Consider if someone was claiming to be a doctor who could cure cancer. But in truth, they aren’t licensed to treat cancer and administer an unproven treatment that causes harm and doesn’t work. The “doctor” has the best of intentions and really does want to cure the patient and believes that they can, but the problem is they don’t have evidence that their treatment works nor do they inform the patient of this. And they ignore other medical professionals who have shown that it doesn’t work. There are serious consquences for the “doctor’s” actions, and there should be.

    Ex-gay “therapists” are making similar claims, and we should call them out for that. In fact, I think it’s necessary. If we don’t expose fraud in the name of keeping peace, it will mean that others are will be hurt.

    On a spiritual level, neither the false doctor nor the false therapist is beyond redemption. Spiritually, they both really are trying to do good and love their neighbor. But intentions don’t matter in the face of false claims. We shouldn’t be shy about naming the lie because lives do depend on it.

    • I completely agree with you and I really appreciate your support. What I didn’t want to write in this post was a retreat from the points I laid out: The jury is out on ex gay therapy and we shouldn’t stick our heads in the sand every time it is brought up.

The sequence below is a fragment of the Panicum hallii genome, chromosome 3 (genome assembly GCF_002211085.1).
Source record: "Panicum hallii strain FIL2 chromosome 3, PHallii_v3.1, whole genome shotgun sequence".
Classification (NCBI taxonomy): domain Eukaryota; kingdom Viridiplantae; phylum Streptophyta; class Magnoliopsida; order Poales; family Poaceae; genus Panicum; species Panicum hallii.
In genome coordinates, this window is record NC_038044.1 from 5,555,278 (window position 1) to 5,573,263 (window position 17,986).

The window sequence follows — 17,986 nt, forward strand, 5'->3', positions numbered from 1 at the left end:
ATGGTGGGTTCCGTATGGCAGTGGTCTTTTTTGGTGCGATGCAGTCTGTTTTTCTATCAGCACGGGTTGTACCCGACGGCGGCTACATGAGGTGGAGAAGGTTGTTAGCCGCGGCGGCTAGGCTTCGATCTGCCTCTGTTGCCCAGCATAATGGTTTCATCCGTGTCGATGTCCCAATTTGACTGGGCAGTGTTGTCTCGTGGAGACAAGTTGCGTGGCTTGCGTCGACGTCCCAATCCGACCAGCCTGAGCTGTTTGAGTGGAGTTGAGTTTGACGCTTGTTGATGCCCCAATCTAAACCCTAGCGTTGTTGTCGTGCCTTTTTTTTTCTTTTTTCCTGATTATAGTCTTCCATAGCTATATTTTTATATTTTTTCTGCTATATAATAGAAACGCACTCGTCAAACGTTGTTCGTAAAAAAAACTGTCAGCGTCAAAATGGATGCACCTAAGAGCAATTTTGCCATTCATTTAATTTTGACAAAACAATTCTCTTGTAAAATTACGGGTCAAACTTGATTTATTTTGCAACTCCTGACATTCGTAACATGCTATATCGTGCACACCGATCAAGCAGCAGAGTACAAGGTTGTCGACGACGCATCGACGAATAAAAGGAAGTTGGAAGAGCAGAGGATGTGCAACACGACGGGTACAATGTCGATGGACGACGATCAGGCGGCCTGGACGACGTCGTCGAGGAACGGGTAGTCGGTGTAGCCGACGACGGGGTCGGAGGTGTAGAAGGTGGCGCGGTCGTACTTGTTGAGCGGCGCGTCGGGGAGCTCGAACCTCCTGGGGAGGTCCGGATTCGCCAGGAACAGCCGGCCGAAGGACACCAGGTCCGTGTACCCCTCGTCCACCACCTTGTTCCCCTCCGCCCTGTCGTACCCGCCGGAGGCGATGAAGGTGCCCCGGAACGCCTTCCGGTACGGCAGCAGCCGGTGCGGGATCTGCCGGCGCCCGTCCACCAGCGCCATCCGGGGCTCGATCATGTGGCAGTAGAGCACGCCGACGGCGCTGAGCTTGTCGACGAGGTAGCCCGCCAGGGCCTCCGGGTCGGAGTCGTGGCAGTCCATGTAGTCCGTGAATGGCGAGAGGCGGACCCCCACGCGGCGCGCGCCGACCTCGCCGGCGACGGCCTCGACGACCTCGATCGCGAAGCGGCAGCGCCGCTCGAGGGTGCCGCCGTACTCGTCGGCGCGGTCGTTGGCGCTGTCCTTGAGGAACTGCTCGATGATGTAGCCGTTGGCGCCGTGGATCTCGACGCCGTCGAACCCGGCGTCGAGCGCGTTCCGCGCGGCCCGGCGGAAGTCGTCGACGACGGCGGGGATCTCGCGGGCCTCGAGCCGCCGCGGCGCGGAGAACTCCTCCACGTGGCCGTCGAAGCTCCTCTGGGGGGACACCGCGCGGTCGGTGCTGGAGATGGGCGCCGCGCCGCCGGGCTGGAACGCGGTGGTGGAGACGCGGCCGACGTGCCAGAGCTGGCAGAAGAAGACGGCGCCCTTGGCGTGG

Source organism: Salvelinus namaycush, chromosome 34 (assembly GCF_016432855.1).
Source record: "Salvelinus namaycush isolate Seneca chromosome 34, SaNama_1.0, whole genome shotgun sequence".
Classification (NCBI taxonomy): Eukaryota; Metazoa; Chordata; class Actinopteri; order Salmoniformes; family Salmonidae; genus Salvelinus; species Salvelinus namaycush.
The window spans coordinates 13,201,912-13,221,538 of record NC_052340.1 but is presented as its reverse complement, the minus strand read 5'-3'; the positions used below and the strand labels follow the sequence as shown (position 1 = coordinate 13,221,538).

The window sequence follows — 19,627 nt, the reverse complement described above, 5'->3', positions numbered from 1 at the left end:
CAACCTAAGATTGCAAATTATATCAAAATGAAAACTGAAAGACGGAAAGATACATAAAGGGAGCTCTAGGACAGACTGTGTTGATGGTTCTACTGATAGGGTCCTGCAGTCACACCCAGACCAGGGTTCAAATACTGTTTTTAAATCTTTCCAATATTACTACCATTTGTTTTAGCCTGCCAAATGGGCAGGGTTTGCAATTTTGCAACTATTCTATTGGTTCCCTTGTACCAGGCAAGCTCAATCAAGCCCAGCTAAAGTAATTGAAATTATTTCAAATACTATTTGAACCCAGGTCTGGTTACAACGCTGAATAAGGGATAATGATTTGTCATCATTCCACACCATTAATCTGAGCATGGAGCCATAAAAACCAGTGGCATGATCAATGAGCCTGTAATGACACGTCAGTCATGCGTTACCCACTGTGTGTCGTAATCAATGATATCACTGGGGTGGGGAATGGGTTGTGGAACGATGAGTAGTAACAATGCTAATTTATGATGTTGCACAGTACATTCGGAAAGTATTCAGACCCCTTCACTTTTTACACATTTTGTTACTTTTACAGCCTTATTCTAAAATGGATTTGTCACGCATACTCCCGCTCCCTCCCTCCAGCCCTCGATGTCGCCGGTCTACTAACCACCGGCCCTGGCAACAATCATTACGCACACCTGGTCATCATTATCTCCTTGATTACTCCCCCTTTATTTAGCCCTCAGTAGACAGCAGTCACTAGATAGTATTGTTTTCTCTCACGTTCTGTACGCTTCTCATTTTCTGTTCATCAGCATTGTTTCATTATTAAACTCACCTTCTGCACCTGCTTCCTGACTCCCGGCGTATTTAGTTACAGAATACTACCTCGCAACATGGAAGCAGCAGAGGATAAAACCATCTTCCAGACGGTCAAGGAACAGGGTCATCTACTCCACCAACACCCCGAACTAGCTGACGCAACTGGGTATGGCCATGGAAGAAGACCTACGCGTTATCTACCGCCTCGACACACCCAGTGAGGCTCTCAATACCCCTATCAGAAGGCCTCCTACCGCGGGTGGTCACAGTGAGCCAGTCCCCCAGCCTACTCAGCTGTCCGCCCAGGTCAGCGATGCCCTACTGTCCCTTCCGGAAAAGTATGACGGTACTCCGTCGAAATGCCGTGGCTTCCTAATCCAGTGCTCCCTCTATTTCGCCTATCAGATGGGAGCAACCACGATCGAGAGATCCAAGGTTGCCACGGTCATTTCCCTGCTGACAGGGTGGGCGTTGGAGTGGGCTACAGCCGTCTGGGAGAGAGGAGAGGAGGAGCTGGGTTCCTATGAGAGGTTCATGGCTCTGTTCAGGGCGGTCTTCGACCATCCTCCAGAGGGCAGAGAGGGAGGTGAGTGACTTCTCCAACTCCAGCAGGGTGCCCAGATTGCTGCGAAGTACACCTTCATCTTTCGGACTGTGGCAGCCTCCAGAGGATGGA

I am, usually, a non confrontational person, and even though I am greatly disturbed by the actions of these therapists, I still should have found a way to speak about them in a loving manner. If any meaningful change is to occur, we have to stop sending grenades over the wall and instead sit have meaningful dialogue. That’s how I missed the mark. I killed any potential dialogue with those that for whatever reason promote reparative therapy.

      Again, I greatly appreciate your support and I really really liked the way you laid out the argument against this type of practice. We need more voices like you in the conversation.

      • I understand the desire to be non-confrontational. It’s almost a survival instinct for some of us who are gay, but there are times when that instinct is less useful. There are times when we need to express how we feel in order to protect ourselves or others.

        If someone were to physically threaten you and there was no option to get away, your anger would be useful. It’s the fight in the fight or flight.

        What I saw in your previous post was anger and frustration. I didn’t see any misrepresentation of the ex-gay therapist. You are probably right that anger and frustration are not going to convince the therapist that they’re doing something wrong. But was that really the purpose of the post?

        I see the “poisoned fruit” as a warning to stay away from something harmful. It’s a good warning, and the power of your emotion only serves to bring that message home–maybe not to the ex gay therapist, but it will speak to person wondering about whether or not they should consider the “therapy.”

      • And that’s the mistake I made. I should’ve extended the olive branch to therapists too.. No one is beyond redemption. And I think it’s possible to accomplish both, warning and winning over. We need to take Rick Warren’s advice when he said, “you call me an idiot, I’m not gonna listen to you, you just called me an idiot!” (Paraphrase). My point is that healing can’t be sectioned off to one party. We should strive for healing across the board without letting our anger become vindictive. I’m with you, just trying to bubble wrap that passion into something the opposed can understand.